- The Washington Times - Tuesday, February 21, 2017

The University of Washington, Tacoma’s Writing Center now instructs students that expecting proper grammar from others perpetuates racism and “unjust language structures.”

A cadre of staffers at University of Washington, Tacoma recently crafted an instructional poster for “Huskies” on “anti-racist and social justice work.” The project was spearheaded by Dr. Asao Inoue, the center’s director.

“Racism is the normal condition of things. Racism is pervasive,” the poster reads, the Daily Caller reported Monday. “It is in the systems, structures, rules, languages, expectations, and guidelines that make up our classes, school, and society. For example, linguistic and writing research has shown clearly for many decades that there is no inherent ‘standard’ of English. Language is constantly changing. These two facts make it very difficult to justify placing people in hierarchies or restricting opportunities and privileges because of the way people communicate in particular versions of English.”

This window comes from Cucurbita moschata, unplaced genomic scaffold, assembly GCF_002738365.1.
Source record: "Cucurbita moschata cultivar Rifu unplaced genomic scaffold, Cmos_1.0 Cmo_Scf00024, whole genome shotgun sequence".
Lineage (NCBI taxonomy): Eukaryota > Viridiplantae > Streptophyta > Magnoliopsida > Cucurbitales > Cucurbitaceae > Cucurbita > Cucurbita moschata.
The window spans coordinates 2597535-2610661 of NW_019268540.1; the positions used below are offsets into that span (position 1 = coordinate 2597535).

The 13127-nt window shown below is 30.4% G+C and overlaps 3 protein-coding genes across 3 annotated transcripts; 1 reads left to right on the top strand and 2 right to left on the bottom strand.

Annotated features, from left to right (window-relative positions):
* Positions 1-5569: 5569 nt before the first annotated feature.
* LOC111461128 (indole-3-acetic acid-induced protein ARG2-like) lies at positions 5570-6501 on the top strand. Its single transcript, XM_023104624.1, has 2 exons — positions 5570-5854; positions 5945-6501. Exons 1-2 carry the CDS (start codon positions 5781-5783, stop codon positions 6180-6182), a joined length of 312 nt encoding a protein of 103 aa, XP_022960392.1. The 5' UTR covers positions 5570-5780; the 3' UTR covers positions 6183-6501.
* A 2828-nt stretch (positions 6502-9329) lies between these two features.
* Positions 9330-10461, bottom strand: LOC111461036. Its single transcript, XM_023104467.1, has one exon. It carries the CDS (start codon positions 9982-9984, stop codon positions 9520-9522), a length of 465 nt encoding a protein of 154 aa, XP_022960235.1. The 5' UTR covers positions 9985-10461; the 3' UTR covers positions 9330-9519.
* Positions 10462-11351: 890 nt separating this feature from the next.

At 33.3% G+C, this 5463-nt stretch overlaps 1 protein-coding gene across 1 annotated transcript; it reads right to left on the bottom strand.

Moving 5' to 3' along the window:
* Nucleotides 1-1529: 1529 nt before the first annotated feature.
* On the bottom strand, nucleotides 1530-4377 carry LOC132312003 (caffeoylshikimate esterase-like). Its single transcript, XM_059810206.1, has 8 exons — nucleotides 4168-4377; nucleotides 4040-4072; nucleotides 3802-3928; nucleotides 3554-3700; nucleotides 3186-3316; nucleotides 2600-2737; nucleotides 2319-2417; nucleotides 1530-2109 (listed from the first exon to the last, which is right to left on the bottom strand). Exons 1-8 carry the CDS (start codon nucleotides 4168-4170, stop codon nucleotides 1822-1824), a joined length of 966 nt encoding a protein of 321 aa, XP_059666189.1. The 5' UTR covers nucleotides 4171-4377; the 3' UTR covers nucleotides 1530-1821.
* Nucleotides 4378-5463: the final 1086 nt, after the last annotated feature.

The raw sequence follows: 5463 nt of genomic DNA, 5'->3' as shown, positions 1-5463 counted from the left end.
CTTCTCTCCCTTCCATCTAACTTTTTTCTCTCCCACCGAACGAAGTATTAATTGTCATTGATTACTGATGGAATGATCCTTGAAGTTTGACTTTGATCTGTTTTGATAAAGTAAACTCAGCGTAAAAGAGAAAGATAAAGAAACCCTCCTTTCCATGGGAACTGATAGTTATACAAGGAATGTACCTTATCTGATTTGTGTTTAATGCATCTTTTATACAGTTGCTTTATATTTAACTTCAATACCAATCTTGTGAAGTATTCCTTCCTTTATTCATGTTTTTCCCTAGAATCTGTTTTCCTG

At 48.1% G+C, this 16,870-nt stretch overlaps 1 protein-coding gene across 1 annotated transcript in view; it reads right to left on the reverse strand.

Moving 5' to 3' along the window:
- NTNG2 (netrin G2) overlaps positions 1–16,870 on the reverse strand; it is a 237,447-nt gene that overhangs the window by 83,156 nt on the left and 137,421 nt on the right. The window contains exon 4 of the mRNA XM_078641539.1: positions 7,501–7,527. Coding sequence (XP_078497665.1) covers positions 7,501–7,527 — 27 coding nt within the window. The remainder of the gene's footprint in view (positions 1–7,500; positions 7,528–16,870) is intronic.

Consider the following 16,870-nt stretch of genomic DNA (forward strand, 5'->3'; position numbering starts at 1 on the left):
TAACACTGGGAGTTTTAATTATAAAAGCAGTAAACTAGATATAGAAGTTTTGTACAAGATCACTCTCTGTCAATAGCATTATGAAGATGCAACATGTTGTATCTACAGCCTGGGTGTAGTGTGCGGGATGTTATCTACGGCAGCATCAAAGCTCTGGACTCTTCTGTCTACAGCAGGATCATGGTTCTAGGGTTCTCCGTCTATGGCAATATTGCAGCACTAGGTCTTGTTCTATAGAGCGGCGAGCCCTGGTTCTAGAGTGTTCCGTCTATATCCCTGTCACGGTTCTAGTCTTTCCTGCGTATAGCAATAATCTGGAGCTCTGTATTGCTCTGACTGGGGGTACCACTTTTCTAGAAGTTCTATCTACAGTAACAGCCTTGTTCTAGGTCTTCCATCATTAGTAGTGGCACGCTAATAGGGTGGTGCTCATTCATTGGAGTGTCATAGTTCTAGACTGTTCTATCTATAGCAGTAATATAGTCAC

The center’s guidelines then lists numerous “commitments” that will be honored on the students’ behalf. Some include:

  • “Emphasize the importance of rhetorical situations over grammatical ‘correctness’ in the production of texts.”
  • “Be more aware of grammar as a rhetorical set of choices with various consequences.”
  • “Discuss racism and social justice issues openly in productive ways.”

Jill Purdy, Tacoma’s vice chancellor of undergraduate affairs, said on the school’s website that Dr. Inoue’s work demonstrates “a great example of how we are striving to act against racism.”

• Douglas Ernst can be reached at dernst@washingtontimes.com.

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